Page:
“I’m a big networker,” said Caban. “I always go out, I meet a lot of people, I always get referrals from a lot of different areas.” He spoke about how as a decade-long banker with major banks, he knew right off the bat in his career that traditional financing was excluding financially-sound merchants who weren’t meeting overzealous bank qualifications.
“I would meet people who want to do business with me and I would present it to my bank, but it was always a challenge,” Caban said. “You want to help out a client, but you’re limited to the credit appetite of the bank that you are working for. After getting frustrated and declining a lot of clients, I wanted to seek out how I can help these clients out.”
After leaving the traditional finance world in 2019, Caban began work at an alternative lender, where the doors to a variety of new options opened up for him.
Caban still felt limited in his abilities to get deals done because of the confines funders mandate through their qualifications, and left to start his own company within seven months. After seeing a market in financing for merchants who fall between the high risk and traditional financing qualification threshold, he began talking to people across the financial community about what products exist for these types of clients.
“I used my banker network, I probably know about 200 bankers here in New York, and I started asking them, ‘hey, do you have a program in your bank that can help this type of client?’” Seeing that merchants with good credit and no desire to pay a 40% cost of capital were being pushed aside throughout the industry, Caban decided to pursue a business out of servicing this type of merchant.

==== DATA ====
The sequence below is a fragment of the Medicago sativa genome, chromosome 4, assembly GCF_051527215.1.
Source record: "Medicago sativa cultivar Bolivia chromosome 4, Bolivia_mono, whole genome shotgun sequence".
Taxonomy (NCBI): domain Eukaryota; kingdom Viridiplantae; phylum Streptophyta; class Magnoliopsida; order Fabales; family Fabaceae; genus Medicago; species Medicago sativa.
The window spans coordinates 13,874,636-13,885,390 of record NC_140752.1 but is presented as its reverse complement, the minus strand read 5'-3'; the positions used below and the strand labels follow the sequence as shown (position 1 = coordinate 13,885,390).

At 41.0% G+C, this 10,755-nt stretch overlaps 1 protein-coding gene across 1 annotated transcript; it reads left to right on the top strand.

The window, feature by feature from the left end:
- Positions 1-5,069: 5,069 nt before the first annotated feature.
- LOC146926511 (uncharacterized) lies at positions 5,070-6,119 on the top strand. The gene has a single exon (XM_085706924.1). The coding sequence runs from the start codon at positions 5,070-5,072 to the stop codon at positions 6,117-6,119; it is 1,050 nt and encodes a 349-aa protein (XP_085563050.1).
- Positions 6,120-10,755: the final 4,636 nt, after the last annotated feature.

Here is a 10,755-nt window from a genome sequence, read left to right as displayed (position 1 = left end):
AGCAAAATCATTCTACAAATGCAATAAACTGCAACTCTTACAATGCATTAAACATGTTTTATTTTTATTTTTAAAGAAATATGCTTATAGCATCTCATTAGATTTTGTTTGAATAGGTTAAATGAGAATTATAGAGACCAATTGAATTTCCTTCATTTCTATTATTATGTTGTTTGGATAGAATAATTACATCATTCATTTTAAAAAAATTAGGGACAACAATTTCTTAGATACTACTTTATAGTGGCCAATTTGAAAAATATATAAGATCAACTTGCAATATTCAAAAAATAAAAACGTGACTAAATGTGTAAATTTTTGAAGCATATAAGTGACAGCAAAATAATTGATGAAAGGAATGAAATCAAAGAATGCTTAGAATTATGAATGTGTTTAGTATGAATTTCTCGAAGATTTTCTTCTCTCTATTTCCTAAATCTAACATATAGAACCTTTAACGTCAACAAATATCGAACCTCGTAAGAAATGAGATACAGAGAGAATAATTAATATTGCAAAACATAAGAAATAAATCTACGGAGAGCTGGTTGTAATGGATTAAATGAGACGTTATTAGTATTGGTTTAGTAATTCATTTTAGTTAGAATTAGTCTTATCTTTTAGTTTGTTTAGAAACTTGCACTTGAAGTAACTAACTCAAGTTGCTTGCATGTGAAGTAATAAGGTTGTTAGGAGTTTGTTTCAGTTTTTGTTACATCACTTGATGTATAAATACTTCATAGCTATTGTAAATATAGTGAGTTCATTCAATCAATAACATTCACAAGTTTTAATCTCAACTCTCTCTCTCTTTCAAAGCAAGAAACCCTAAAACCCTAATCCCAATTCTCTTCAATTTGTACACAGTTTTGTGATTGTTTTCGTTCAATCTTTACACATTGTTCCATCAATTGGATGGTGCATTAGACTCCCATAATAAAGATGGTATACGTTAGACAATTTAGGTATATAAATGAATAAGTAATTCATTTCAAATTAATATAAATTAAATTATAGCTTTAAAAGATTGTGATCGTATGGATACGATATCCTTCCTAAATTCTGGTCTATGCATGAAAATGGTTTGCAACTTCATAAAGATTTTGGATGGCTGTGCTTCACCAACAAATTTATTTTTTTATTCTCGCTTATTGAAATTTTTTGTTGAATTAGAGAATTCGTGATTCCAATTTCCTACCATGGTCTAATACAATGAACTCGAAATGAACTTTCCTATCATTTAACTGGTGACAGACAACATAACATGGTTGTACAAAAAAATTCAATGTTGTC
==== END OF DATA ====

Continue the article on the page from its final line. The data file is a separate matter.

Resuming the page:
“What I found was that there are some banks out there that as long as [the merchant] has a 700 FICO score, has been in business at least two years, and are considered to be in a preferred industry, some banks are willing to lend in some cases 20% of annual sales, up to $250,000, with just an application and one year of tax returns.”
The lending services being provided through Financial Lynx based on these qualifications are bank lines of credit that revolve and renew annually.
Caban described the qualifications for this type of financing as a look into the business owner themselves, and not as much into the business. “[These banks] focus on you as an individual and if you have personal credit.”
The concept took off.
“I started working exclusively with one MCA broker shop, they were calling hundreds of businesses a day,” said Caban. “They were trying to sell [merchants] cash advances obviously because it is a very lucrative commission business, but anything that was non-cash advance, or didn’t fit the cash advance space, or merchants who wouldn’t accept the expensive cash advances, they would refer that client to me.”
The twist is that the banks don’t pay him a commission so he has to charge a fee to the merchant once the financing is completed.
“At the end of the day I feel good because I am providing the client with something that they couldn’t find on their own,” Caban said. “So I am helping the client, and almost 100% of my clients are satisfied with what they have, because they’re getting cheap financing, 5% instead of 30% money, so even with my 10% consulting fee to connect the client, it’s still 50% cheaper than what they would’ve gotten in any type of cash advance.”
The biggest hesitancy Caban sees from alternative finance companies in terms of working with his niche product and client is the patience required in dealing with bigger banks. “Everything is quick in MCA, [brokers] get approved today, get funded today, and get paid tomorrow. I say look, I can provide the client what you’re looking for, but it is a three week process.”